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Rare Money Blog

Pavillion Dollar example

Hsu Shih-chang and the Pavilion "Dollar"

By Jeremy Bostwick, Senior Numismatist and Cataloger

Author: Jeremy Bostwick / Friday, June 19, 2020 / Categories: World Coin of the Week

Having a lengthy history of public service in the late stages of the Qīng dynasty and the beginning of the Republic, Hsu Shih-chang (Xú Shìchāng) was an important figure during the first quarter of the 20th century. From 1907-1909, he served as Viceroy of the Three Northeast Provinces, and later acted as a tutor to the very young "Puyi," the Xuāntǒng Emperor. Even after the downfall of the Qīng dynasty and the early years of the Republic, he believed that the imperial family would be restored and sought to have Puyi provided with a broad education. In addition to these close imperial ties, he was the closest friend of Yuan Shih-kai's (Yuán Shìkǎi), an important figure in his own right who would serve as the first president of the newly established Republic in 1916. Owing to his civilian status, Hsu was highly regarded as a successor to the presidency, as the Republic had quickly become dominated by various warlords and forceful factions. On October 10, 1918, Hsu succeeded to the presidency, a role that he would hold for nearly four years.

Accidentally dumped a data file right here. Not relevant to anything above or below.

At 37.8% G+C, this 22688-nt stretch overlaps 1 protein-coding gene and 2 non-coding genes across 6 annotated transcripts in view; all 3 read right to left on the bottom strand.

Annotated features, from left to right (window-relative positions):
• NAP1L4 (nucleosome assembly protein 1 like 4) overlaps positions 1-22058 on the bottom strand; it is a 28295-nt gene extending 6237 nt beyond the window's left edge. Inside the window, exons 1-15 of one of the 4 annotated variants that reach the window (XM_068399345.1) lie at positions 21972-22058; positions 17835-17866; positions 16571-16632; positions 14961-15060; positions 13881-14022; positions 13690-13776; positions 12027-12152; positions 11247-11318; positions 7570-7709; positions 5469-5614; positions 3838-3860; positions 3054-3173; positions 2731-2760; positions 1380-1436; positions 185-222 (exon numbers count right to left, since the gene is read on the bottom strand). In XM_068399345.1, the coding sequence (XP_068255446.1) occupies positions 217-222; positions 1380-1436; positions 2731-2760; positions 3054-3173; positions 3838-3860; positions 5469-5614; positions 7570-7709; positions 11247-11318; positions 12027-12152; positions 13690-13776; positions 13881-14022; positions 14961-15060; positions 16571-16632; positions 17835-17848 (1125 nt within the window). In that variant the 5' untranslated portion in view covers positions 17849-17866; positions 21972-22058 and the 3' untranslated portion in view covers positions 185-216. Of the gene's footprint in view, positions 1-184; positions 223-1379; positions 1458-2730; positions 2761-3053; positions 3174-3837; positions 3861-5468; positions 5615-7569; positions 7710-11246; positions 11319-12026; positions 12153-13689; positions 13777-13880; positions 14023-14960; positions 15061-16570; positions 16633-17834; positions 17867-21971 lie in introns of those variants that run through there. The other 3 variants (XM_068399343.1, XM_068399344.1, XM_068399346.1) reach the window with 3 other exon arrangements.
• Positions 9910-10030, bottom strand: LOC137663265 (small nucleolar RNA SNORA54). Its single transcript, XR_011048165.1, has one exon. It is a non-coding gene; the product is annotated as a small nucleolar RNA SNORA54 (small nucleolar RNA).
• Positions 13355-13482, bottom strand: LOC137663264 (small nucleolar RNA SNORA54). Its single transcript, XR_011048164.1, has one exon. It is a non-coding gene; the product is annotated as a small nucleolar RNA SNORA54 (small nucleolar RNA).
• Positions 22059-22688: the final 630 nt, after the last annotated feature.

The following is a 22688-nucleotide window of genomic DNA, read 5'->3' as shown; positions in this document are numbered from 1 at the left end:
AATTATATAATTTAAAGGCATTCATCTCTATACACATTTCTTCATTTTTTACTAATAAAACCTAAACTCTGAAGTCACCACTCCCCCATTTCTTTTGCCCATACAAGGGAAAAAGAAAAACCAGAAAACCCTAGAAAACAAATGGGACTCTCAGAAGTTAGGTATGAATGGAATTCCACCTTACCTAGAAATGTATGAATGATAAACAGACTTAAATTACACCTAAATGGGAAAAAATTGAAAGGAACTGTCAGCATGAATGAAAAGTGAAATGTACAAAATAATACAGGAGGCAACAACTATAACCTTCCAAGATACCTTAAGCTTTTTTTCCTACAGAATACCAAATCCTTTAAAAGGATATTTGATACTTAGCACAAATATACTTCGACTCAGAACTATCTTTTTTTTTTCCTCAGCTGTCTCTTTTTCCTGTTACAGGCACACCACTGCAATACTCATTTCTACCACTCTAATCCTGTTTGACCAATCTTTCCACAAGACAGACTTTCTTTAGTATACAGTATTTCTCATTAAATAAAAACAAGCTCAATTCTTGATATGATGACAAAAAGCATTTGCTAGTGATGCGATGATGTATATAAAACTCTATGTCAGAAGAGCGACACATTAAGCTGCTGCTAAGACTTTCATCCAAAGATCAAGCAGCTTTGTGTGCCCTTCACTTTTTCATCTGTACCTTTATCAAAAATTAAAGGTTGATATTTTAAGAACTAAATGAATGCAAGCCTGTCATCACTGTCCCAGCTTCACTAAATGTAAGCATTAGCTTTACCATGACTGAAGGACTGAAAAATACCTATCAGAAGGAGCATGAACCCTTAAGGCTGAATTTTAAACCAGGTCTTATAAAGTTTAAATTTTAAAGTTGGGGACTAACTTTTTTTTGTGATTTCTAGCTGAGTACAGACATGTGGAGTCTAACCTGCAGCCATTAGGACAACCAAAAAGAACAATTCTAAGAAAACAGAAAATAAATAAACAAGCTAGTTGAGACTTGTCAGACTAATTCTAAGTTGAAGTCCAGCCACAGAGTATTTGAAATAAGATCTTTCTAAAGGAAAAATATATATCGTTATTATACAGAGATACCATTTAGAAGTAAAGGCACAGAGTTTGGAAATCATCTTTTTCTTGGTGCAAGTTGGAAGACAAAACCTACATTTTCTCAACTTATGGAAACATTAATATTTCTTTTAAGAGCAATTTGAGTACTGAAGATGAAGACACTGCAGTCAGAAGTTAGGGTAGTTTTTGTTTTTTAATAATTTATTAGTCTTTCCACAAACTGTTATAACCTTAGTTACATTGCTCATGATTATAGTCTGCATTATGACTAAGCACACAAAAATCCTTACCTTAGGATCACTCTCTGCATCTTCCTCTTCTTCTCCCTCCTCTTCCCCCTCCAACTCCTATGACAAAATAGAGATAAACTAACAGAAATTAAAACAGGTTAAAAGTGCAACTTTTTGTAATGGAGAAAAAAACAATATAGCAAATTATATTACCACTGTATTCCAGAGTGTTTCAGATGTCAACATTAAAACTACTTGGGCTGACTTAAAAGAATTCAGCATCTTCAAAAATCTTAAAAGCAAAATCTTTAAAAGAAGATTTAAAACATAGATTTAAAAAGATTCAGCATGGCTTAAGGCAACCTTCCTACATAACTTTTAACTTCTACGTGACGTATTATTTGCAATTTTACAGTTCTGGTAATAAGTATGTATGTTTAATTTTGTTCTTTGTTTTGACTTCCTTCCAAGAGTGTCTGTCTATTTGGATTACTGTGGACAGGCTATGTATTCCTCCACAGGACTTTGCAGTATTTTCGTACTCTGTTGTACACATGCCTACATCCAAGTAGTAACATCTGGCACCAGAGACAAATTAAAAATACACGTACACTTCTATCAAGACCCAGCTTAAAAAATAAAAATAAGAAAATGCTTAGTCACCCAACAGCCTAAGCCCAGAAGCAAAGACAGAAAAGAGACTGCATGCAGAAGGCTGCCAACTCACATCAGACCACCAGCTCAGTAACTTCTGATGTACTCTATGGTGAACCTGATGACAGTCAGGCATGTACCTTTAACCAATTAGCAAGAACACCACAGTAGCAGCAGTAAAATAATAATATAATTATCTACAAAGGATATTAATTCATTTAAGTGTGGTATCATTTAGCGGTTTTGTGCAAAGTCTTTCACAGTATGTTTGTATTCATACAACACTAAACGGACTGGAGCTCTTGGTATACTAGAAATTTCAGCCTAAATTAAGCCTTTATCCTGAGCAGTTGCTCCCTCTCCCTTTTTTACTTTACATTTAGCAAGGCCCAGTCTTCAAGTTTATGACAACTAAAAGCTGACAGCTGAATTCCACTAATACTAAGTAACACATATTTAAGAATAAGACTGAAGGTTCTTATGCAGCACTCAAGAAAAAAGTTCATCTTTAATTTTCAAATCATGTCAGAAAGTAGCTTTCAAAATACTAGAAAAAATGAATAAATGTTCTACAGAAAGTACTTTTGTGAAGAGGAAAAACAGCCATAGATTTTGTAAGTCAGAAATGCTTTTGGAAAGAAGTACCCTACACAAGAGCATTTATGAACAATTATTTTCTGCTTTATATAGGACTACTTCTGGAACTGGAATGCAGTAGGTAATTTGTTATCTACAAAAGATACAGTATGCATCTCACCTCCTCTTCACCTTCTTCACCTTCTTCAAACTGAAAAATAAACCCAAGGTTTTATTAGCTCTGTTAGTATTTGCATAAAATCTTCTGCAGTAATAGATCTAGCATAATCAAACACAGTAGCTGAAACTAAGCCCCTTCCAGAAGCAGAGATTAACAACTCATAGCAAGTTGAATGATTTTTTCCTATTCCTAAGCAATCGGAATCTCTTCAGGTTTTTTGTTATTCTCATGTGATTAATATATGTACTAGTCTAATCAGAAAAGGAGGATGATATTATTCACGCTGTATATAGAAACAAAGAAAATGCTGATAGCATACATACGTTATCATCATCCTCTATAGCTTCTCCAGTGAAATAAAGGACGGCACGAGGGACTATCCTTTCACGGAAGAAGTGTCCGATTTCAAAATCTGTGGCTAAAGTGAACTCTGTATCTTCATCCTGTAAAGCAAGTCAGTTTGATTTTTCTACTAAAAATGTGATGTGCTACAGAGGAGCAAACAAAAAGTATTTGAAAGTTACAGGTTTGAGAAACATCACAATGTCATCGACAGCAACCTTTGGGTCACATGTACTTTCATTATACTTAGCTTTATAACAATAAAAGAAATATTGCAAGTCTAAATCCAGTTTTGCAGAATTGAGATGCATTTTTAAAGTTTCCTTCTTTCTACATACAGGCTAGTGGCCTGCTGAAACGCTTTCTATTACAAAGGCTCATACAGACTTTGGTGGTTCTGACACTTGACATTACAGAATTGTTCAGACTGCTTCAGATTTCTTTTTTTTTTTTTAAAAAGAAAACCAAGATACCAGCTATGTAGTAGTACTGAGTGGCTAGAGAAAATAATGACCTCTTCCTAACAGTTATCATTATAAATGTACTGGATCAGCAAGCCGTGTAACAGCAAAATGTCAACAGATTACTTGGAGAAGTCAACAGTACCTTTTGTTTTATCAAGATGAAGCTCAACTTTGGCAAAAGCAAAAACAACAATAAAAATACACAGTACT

During this term in office, a silver coin was minted at Tientsin lacking a denomination. As such, Kann refers to it as a commemorative medallion, though its size would indicate it was intended as a dollar. The obverse features a bust of the president facing slightly left with no legend, while the reverse depicts an elaborate pavilion with figures ascending its steps. To the inner left are four characters translating to "benevolent birthdays always continue," while the border contains a legend identifying the Republic and the date, and three characters meaning "commemorative coin." These issues are always popular, especially in high grade, problem free states of preservation. One such example—a PCGS MS-62—is offered in our June Collectors Choice Online (CCO) auction, and features great luster and light-to-medium gray toning. Though Hsu would eventually fall out of favor in the final year of his presidency, the reverse of this type presents a glimpse at the brief, serene nature of his term in office.

To view our upcoming auction schedule and future offerings, please visit StacksBowers.com where you may register and participate in this and other forthcoming sales.

We are always seeking coins, medals, and paper money for our future sales, and are currently accepting submissions for our October 2020 Hong Kong Auction and our January 2021 Official Auction of the N.Y.I.N.C. Our next CCO (Collectors Choice Online) auction will be in October, with the consignment deadline being September 8th. If you would like to learn more about consigning, whether a singular item or an entire collection, please contact one of our consignment directors today and we will assist you in achieving the best possible return on your material.

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